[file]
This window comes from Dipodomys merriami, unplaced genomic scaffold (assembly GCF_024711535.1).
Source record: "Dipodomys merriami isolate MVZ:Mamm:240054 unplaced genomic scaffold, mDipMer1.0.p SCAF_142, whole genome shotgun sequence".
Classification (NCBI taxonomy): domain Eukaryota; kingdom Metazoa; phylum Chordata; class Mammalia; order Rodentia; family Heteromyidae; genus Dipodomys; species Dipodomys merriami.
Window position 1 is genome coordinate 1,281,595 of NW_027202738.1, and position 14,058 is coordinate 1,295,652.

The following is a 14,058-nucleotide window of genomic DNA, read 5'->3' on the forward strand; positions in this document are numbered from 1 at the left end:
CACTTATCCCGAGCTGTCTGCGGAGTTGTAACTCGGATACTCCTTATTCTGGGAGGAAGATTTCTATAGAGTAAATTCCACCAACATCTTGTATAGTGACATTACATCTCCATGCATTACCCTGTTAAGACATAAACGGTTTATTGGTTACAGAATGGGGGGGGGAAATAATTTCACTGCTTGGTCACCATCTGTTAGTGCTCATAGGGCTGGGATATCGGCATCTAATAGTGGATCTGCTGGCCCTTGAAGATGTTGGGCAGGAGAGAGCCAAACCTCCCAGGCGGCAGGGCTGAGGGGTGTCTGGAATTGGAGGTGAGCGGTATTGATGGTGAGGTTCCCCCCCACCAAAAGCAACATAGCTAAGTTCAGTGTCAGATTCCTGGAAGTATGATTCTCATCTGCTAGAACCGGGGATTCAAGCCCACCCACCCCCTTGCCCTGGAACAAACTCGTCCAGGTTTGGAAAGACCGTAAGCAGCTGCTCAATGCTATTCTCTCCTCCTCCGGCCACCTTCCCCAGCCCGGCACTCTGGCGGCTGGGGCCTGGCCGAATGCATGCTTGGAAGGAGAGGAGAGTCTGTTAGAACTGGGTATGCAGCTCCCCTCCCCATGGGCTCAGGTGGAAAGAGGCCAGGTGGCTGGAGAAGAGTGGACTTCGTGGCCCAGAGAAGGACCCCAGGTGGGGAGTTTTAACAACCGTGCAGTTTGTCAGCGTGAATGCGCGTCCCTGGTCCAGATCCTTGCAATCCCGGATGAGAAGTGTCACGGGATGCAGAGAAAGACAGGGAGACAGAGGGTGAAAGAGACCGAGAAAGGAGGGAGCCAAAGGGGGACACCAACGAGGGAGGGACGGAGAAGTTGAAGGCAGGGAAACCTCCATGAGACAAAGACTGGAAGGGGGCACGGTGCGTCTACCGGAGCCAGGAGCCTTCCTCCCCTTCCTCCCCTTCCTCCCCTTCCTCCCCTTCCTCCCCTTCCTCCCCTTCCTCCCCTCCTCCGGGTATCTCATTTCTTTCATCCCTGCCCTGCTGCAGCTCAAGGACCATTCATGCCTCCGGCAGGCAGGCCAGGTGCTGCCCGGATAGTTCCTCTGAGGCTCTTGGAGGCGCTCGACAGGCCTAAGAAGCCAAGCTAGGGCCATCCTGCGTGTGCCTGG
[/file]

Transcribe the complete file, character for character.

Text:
This window comes from Dipodomys merriami, unplaced genomic scaffold (assembly GCF_024711535.1).
Source record: "Dipodomys merriami isolate MVZ:Mamm:240054 unplaced genomic scaffold, mDipMer1.0.p SCAF_142, whole genome shotgun sequence".
Classification (NCBI taxonomy): domain Eukaryota; kingdom Metazoa; phylum Chordata; class Mammalia; order Rodentia; family Heteromyidae; genus Dipodomys; species Dipodomys merriami.
Window position 1 is genome coordinate 1,281,595 of NW_027202738.1, and position 14,058 is coordinate 1,295,652.

The following is a 14,058-nucleotide window of genomic DNA, read 5'->3' on the forward strand; positions in this document are numbered from 1 at the left end:
CACTTATCCCGAGCTGTCTGCGGAGTTGTAACTCGGATACTCCTTATTCTGGGAGGAAGATTTCTATAGAGTAAATTCCACCAACATCTTGTATAGTGACATTACATCTCCATGCATTACCCTGTTAAGACATAAACGGTTTATTGGTTACAGAATGGGGGGGGGAAATAATTTCACTGCTTGGTCACCATCTGTTAGTGCTCATAGGGCTGGGATATCGGCATCTAATAGTGGATCTGCTGGCCCTTGAAGATGTTGGGCAGGAGAGAGCCAAACCTCCCAGGCGGCAGGGCTGAGGGGTGTCTGGAATTGGAGGTGAGCGGTATTGATGGTGAGGTTCCCCCCCACCAAAAGCAACATAGCTAAGTTCAGTGTCAGATTCCTGGAAGTATGATTCTCATCTGCTAGAACCGGGGATTCAAGCCCACCCACCCCCTTGCCCTGGAACAAACTCGTCCAGGTTTGGAAAGACCGTAAGCAGCTGCTCAATGCTATTCTCTCCTCCTCCGGCCACCTTCCCCAGCCCGGCACTCTGGCGGCTGGGGCCTGGCCGAATGCATGCTTGGAAGGAGAGGAGAGTCTGTTAGAACTGGGTATGCAGCTCCCCTCCCCATGGGCTCAGGTGGAAAGAGGCCAGGTGGCTGGAGAAGAGTGGACTTCGTGGCCCAGAGAAGGACCCCAGGTGGGGAGTTTTAACAACCGTGCAGTTTGTCAGCGTGAATGCGCGTCCCTGGTCCAGATCCTTGCAATCCCGGATGAGAAGTGTCACGGGATGCAGAGAAAGACAGGGAGACAGAGGGTGAAAGAGACCGAGAAAGGAGGGAGCCAAAGGGGGACACCAACGAGGGAGGGACGGAGAAGTTGAAGGCAGGGAAACCTCCATGAGACAAAGACTGGAAGGGGGCACGGTGCGTCTACCGGAGCCAGGAGCCTTCCTCCCCTTCCTCCCCTTCCTCCCCTTCCTCCCCTTCCTCCCCTTCCTCCCCTTCCTCCCCTCCTCCGGGTATCTCATTTCTTTCATCCCTGCCCTGCTGCAGCTCAAGGACCATTCATGCCTCCGGCAGGCAGGCCAGGTGCTGCCCGGATAGTTCCTCTGAGGCTCTTGGAGGCGCTCGACAGGCCTAAGAAGCCAAGCTAGGGCCATCCTGCGTGTGCCTGG